Aggregating seasonal resources to make them conform to an annual-only market is like forcing a square peg in a round hole. But to take the analogy further, the peg and the hole should naturally match given that PJM’s summer peak needs are much higher than its winter peak needs. In fact, insisting on only annual capacity over-procures in the winter. 

Note the difference between the winter and summer peak load (or demand). Over-procurement in the winter is about 16,000 megawatts (as indicated by the arrow).

Source: Brattle

Experts: market rule changes would improve efficiency  

Analysis from the Brattle Group confirms that a two-season market would ensure at least the same level of reliability at lower cost and reduce barriers to seasonal resource participation.

The two-season auction takes into account summer and winter demand and supply. It could be implemented via a straightforward extension of the existing capacity auction mechanism and would enable suppliers to more flexibly bid into the auction on a summer-only, winter-only, and/or annual basis. (An annual bid would win if it beats the average of the summer and winter clearing prices.)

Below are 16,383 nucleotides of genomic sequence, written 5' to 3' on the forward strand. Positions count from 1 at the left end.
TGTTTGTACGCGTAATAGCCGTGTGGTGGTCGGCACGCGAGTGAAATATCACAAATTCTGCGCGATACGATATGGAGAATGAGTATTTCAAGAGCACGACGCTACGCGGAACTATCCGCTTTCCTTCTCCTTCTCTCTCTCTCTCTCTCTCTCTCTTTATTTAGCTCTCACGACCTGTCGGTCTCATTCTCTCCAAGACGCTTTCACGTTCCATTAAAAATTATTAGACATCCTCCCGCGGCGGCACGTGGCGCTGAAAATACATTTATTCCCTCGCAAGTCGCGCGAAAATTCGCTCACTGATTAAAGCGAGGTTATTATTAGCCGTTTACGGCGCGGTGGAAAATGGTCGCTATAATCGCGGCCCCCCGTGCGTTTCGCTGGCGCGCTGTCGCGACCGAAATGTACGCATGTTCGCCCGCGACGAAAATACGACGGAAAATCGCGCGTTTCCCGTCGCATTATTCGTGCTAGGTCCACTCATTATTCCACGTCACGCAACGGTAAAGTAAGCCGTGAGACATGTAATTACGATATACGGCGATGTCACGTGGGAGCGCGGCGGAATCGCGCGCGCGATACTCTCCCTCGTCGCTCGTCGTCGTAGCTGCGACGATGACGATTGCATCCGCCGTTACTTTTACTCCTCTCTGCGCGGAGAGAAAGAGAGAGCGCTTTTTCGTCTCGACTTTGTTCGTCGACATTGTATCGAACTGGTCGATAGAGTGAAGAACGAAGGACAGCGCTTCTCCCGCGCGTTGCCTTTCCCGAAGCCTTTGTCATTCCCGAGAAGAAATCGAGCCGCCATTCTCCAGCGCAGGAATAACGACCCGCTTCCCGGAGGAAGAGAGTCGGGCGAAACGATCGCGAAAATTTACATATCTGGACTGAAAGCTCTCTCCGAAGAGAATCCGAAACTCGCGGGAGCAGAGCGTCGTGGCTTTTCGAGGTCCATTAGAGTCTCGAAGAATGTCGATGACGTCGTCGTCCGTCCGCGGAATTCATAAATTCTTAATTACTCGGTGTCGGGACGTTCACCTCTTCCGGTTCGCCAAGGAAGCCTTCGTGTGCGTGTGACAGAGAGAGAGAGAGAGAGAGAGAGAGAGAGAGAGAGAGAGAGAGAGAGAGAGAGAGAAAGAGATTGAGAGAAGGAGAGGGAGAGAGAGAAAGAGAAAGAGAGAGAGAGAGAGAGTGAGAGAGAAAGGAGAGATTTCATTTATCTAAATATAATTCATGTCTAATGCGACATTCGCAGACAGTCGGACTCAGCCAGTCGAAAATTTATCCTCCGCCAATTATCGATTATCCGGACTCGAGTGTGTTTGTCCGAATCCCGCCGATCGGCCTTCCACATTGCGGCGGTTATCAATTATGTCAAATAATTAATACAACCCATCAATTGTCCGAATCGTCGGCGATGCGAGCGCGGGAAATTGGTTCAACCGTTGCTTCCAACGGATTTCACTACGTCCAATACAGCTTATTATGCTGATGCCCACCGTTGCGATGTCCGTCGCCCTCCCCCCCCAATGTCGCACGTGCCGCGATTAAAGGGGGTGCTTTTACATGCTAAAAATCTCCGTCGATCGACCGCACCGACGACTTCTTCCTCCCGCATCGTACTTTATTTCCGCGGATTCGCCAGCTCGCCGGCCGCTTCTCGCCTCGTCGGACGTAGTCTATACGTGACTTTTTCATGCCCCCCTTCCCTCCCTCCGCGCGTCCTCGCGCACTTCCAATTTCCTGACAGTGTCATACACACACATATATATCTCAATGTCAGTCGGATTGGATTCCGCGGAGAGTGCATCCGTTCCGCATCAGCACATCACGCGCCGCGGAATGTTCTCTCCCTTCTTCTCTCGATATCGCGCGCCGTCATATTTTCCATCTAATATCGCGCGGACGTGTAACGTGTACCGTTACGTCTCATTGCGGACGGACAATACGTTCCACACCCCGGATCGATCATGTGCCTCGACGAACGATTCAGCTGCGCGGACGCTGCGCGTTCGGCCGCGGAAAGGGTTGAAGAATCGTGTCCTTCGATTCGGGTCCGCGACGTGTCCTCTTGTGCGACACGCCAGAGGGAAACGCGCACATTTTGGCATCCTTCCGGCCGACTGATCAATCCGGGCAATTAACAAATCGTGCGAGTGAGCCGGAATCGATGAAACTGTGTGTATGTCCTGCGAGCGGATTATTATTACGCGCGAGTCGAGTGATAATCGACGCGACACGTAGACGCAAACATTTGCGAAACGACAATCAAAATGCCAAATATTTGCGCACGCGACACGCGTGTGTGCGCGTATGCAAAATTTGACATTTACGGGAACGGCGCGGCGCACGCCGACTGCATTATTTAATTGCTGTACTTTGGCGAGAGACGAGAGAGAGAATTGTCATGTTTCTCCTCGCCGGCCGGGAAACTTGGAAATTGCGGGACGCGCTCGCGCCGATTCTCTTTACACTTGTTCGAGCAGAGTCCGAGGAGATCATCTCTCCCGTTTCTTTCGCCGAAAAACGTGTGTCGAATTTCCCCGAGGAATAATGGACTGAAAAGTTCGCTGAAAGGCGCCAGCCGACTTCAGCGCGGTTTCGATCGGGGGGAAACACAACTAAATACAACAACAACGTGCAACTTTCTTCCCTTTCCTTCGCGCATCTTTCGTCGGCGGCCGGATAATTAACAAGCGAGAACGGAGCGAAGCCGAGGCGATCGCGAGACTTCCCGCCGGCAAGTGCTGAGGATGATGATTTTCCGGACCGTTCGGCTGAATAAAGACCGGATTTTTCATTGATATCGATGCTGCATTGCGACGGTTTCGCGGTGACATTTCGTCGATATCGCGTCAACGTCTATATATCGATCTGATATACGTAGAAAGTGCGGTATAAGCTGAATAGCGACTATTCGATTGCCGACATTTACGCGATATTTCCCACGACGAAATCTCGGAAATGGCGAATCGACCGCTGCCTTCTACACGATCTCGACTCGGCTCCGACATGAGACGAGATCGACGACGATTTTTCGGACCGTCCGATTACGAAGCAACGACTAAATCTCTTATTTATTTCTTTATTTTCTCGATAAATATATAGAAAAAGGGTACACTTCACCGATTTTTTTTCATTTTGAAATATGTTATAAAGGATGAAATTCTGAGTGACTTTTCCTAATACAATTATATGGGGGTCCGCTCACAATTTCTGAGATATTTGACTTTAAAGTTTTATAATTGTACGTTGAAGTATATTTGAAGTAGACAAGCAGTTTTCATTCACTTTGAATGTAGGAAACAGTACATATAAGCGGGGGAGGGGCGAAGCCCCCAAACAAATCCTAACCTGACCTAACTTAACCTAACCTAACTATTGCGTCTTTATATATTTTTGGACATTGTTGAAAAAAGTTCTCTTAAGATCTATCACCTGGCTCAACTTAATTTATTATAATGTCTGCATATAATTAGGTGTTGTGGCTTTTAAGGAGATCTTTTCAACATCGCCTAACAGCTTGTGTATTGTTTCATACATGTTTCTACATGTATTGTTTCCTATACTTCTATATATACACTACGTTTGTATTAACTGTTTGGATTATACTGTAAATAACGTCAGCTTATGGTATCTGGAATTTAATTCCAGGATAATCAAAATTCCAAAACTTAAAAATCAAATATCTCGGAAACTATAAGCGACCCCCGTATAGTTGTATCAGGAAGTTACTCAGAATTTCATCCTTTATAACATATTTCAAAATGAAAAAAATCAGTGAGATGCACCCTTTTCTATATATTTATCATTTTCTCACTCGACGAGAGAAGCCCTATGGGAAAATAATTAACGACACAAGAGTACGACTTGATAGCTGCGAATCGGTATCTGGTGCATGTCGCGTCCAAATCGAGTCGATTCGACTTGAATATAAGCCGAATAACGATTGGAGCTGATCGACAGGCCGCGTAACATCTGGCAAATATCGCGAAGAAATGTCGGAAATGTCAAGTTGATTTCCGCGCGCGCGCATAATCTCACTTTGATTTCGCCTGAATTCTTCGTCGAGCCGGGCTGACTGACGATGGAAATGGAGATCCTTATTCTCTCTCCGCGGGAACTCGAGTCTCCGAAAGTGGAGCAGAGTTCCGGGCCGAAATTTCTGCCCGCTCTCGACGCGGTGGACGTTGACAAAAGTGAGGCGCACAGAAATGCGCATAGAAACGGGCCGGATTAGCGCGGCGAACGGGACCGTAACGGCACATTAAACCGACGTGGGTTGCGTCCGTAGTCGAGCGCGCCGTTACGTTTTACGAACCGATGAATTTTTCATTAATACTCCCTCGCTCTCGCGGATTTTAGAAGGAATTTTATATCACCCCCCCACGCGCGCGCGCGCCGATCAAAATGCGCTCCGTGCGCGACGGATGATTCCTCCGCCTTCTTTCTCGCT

As shown, the winter auction would procure fewer megawatts of capacity than the summer auction. The winter supply curve would have more wind, and the summer supply curve would have more solar and air conditioning energy efficiency, for example.
Credit: Source: Brattle

The clearing price is the intersection of the supply and demand curve, and while it would initially be lower for winter resources because winter is currently more oversupplied, the two-season auction would signal older, less economic resources to retire in each season. Less efficient winter or annual resources would retire, and winter prices would rise to reflect a more balanced winter supply and demand.